“The Prime of Miss Jean Brodie” is not a great movie, but it’s an unusually good one, and maybe Maggie Smith’s performance should really be called great. Her characterization is in the grand manner as modulated and controlled, and yet as flamboyant, as anything you could ever see on stage.

Miss Smith plays Jean Brodie with a relish and force and tenderness that makes her Miss Brodie ours.

And it’s a tribute to Miss Smith’s talent and beauty that, after many years in the movies and on stage, she has finally reached her prime as an actress of great stature and a star. She’s more exciting than ever.

One of the fascinating and Unresolveable aspects of acting is the relationship between the persons of the actor and his art.

Occasionally, a role comes along that is so well suited to the personality and even the physical qualities of a particular actor that the actor becomes that role. The performer and the characterization merge as one, and each compliments the other.

And if and when this happens at some point in a career, the performer rises to public recognition and maybe even achieves “stardom.”

Jeanne Moreau reached international film fame as the free, amoral Catherine of “Jules et Jim.” The life of Fanny Brice became the vehicle for Barbra Streisand’s talents in “Funny Girl.” The cool, distant presence of Catherine Deneuve was perfectly attuned to her part in Bunuel’s “Belle de Jour.”

Maggie Smith is and always has been a superb film actress—limpid, lucid, compassionate, intelligent, and attractively dignified. She has generally been equal in talent and technique to what she has been asked to do.

Properly frail and delicate in “Young Cassidy,” she became a strong and willful Desdemona in Laurence Olivier’s film of “Othello.” And, most recently, she demonstrated a delightful flair for sophisticated comedy in “Hot Millions.”

But her performance in “The Prime of Miss Jean Brodie” is better than her sheer ability could make it because her person is so right for the part. After she has done all she can do with knowledge and talent, her physical presence speaks for itself.

All actresses capitalize on their looks, whether they rely as heavily on their charms as Catherine Deneuve must or whether, like Moreau and Streisand, the good looks simply serve as a charming setting for their talents.

But the effect in this film is extraordinary because of the uniquely appropriate quality of Miss Smith’s beauty her sharp, distinct features; her shrill, limp voice; the easy languid way she carries herself—and the remarkable way these personal idiosyncrasies illuminate her role.

I cannot, in fact, locate the point at which her pure physical qualities take over from her conscious acting skills, but there are certain moments in this movie when the mere line of her cheek or the composure of her brow is effective for her part as Jean Brodie. It’s as if Maggie Smith has been preparing for this role all her life, and everything else she’s done before this has been nothing more than rehearsal.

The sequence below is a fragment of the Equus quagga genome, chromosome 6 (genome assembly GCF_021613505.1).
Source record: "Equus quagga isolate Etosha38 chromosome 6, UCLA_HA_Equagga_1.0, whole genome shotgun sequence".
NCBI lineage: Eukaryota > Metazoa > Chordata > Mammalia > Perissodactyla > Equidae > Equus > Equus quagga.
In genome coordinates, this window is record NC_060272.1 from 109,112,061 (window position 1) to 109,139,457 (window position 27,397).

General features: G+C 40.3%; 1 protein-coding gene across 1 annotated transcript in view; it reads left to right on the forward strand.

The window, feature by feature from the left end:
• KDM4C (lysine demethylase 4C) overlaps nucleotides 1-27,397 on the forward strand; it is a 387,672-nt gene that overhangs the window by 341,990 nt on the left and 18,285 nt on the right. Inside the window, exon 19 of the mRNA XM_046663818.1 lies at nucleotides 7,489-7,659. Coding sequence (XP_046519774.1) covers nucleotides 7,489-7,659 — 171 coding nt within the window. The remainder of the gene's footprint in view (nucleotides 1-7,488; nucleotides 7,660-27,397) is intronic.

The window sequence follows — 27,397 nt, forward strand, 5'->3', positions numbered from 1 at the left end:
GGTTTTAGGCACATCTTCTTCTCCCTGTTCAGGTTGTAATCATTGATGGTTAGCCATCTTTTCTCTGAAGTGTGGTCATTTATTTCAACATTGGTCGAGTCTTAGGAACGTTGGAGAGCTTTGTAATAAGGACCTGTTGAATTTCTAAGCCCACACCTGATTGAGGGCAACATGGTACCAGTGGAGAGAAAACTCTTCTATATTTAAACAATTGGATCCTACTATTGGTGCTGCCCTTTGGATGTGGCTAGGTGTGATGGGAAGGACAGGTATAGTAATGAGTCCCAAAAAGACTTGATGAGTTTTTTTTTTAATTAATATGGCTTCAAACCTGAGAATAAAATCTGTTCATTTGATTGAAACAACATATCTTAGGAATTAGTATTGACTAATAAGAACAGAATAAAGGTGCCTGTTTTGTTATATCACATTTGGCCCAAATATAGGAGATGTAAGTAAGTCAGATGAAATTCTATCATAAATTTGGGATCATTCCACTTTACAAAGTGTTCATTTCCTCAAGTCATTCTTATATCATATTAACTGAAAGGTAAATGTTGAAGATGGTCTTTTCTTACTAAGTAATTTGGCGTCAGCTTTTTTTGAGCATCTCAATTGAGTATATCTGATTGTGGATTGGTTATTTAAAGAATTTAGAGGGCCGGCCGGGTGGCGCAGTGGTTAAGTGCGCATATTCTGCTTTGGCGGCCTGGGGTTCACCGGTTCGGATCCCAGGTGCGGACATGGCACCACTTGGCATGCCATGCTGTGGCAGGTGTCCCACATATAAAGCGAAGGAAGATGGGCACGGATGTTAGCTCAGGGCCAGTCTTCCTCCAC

Of course, she has been given such fine material to work with. Based upon Jay Presson Allen’s stage play which was, in turn, an adaptation of the novel by Muriel Spark, Jean Brodie stands as one of the most emotionally complex and dramatically rich of all characters in contemporary literature.

An eccentric, feline spinster at Marcia Blaine School for Young Girls in Edinburgh during the 1930’s, Miss Brodie inscribes her prejudices on her impressionable pupils. “I am in the business,” she loftily announces, “of putting old heads on young bodies.”

Her taste becomes their only guideline: “Who was the greatest Italian painter?” she asked her class.

“Leonardo da Vinci, Miss Brodie.” “That is incorrect. The answer is Giotto. He is my favorite.

Her politics become their only truth: Mussolini and his fascisti offer humanity’s greatest hope because “he cleaned the garbage off the Italian streets.”

The real difficulty in portraying such a self-deceiving character is to make her basically likable, and Maggie Smith goes a step further by making her completely lovable. Like her adoring pupils, we look up to her with a curious mixture of awe and fascination; she is so unlike anything we have ever seen—awkwardly elegant and refined, yet so vibrant and exhilarating. And it is this love for life that Miss Smith brings with her to the screen that makes her Jean Brodie so admirable.

Directed with marvelous ease and subtlety by Ronald Neame, the movie begins somewhat shakily at first. It seems like the actors are playing to an audience, not to themselves. The stage origin of the screenplay may be the cause of this. But once underway, everything works beautifully and we can relax.

We know that these people know what they’re doing and it’s going to be all right. There may be mistakes, but they won’t be vulgar or stupid mistakes. “The Prime of Miss Jean Brodie” is a movie with the pleasures of elegance and literacy...and a great performance.

Maggie Smith’s Jean Brodie is the result of complete realization—vivacious, stylized, and so full of surprises. She is able to communicate to us through seemingly minimal effort the inner workings and tensions of her Miss Brodie.

I had forgotten just how enjoyable this kind of understanding of a character can be in a motion picture. Indeed, one of the prime pleasures of movie-going is to sample what is being offered in the art of acting.